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Soot In Birds’ Wings Show Air Pollution History Worse Than Previously Thought

Photo from Shane DuBay and Carl Fuldner

Soot that accumulated in the feathers of songbirds for the past 100 years has caused scientists to re-evaluate their records of air pollution in the United States.

Researchers measured the black carbon they found on 1,300 larks, sparrows and woodpeckers in the past century, creating the most comprehensive picture of historic air quality in the most industrial parts of the country, the BBC reports. The study also expands on current understanding of historic climate change.

Black carbon is a major component of soot, and is produced through burning fossil fuels such as coal. This became a big problem as industrialization swept Europe and North America at the end of the 19th century.

Unregulated burning soon resulted in cities coated in sooty air. And while the drastic effects of black carbon on the health of people living in urban areas has been known for decades, it has only been in recent years that scientists have understood what role this substance has on climate change.

When suspended in the air, black carbon absorbs sunlight, adding to the warming atmosphere. When it hits the ground, it runs up meting time of snow and ice, and has been linked to the loss of ice in the Arctic.

Scientists have had difficulty finding accurate records of the amount of black carbon emitted in the manufacturing belt around Chicago, Detroit and Pittsburgh towards the end of the 19th century. They turned to natural history collections in museums in the area to measure evidence of black carbon that was trapped in the feathers and wings of birds.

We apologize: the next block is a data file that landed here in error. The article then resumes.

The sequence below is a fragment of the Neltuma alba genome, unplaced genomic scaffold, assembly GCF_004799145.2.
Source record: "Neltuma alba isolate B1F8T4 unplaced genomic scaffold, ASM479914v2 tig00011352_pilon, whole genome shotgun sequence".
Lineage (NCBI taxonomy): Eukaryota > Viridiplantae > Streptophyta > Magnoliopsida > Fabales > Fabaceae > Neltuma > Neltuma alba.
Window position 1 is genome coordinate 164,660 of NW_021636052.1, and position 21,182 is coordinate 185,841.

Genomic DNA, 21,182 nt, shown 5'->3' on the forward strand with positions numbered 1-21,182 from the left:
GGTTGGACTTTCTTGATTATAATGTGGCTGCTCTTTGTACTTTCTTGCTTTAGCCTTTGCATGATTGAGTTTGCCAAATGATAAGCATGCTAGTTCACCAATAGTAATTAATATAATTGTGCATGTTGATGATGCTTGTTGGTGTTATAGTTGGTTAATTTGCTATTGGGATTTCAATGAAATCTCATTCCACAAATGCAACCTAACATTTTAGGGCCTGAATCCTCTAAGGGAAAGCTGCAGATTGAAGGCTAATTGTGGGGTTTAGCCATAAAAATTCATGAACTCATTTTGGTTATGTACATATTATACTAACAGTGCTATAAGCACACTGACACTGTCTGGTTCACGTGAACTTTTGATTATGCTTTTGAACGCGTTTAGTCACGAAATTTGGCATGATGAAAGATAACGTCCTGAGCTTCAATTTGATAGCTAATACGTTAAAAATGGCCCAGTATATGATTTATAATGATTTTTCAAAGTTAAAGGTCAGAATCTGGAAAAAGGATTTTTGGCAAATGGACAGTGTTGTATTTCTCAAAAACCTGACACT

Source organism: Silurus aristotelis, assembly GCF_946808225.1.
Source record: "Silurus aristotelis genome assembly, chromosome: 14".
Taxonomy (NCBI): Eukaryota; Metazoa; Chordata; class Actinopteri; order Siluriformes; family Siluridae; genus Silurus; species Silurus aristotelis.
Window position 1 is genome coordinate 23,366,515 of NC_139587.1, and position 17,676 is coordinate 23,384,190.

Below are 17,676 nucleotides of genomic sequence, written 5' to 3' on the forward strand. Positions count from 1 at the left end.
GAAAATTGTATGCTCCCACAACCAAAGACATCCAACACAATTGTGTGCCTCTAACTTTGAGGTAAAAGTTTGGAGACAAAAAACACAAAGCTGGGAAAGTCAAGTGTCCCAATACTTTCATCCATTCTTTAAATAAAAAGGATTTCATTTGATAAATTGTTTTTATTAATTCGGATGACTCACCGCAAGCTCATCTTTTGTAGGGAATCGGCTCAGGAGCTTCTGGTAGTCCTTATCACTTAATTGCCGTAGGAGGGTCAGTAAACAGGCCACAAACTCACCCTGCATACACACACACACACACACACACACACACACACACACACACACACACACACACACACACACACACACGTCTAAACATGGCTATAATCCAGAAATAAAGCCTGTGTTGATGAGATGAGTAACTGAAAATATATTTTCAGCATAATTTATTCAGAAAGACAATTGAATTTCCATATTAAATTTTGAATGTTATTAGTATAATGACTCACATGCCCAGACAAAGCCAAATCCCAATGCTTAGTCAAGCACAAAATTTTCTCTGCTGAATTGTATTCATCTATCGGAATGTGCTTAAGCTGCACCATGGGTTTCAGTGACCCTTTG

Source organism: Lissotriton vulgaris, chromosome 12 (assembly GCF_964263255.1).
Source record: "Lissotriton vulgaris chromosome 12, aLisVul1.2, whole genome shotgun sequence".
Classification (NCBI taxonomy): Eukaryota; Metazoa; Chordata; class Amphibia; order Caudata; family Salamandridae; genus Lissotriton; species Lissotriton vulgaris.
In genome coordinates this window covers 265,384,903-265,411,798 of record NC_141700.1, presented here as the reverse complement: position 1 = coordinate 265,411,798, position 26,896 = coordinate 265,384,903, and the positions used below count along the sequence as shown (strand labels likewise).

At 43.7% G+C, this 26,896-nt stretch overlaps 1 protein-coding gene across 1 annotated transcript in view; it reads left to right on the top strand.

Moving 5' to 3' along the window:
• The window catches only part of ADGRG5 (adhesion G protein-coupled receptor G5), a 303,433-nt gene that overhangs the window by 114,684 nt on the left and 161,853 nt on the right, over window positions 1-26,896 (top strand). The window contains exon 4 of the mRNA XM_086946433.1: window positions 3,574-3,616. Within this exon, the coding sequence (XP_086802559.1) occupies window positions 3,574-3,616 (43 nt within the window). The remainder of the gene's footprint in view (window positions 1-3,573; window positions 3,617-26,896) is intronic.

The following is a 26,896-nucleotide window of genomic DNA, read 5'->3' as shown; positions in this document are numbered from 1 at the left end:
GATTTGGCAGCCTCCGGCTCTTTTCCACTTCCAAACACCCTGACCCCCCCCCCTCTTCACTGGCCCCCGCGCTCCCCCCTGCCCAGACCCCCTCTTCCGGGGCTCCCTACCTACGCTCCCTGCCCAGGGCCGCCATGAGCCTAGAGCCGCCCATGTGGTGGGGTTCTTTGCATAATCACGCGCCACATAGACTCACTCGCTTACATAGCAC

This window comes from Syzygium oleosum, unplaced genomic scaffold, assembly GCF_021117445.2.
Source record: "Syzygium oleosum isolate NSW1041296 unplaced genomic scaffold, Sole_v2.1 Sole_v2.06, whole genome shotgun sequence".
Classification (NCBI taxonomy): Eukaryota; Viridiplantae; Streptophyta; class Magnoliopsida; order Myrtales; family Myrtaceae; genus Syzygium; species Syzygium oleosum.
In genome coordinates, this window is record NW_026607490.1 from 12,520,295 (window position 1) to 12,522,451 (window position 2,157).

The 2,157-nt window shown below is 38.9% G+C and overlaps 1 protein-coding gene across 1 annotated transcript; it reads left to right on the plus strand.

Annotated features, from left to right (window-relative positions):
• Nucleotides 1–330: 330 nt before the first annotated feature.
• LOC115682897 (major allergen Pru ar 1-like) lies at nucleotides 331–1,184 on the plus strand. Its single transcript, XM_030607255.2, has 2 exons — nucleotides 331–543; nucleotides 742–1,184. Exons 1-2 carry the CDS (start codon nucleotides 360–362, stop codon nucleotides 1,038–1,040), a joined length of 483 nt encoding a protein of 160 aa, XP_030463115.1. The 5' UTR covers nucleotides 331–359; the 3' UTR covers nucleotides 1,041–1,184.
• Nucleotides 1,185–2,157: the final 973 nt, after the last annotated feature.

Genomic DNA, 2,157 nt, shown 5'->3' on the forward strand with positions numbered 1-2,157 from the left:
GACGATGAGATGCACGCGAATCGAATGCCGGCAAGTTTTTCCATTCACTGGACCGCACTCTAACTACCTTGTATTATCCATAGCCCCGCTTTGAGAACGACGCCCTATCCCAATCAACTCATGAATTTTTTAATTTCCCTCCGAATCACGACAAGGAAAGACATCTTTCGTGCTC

Using this method, the researchers were able to accurately estimate how much soot was on each bird by taking photos and measuring the amount of light reflected off each specimen. Shane DuBay, from the Field Museum and the University of Chicago and co-author on the study, said,

We went into natural history collections and saw that birds from 100 years ago that were soiled, they were covered in soot.

He added, “We saw that birds from the present were cleaner and we knew that at some point through time the birds cleaned up – when we did our first pass of analysis using reflectance we were like wow, we have some incredible precision.”

Their analysis revealed that black carbon levels were highest during the start of the 1900s, and that the air quality then was worse than previously thought. DuBay said, “The big finding and implication of our study is that we are recovering relative concentrations of atmospheric black carbon that are higher than previously estimated from other methods. It helps constrain and inform how we understand the relative role of black carbon in past climate and by understanding that we can more accurately model future climate scenarios.”

This approach can be used for other parts of the world that have a strong history of industrialization, the researchers note. Carl Fuldner from the University of Chicago, co-author, said, “We are very excited about the prospects of expanding the project into the UK which has a longer history of industry and also a longer history of natural history collecting.”

The study was published in Proceedings of the National Academy of Sciences (PNAS).

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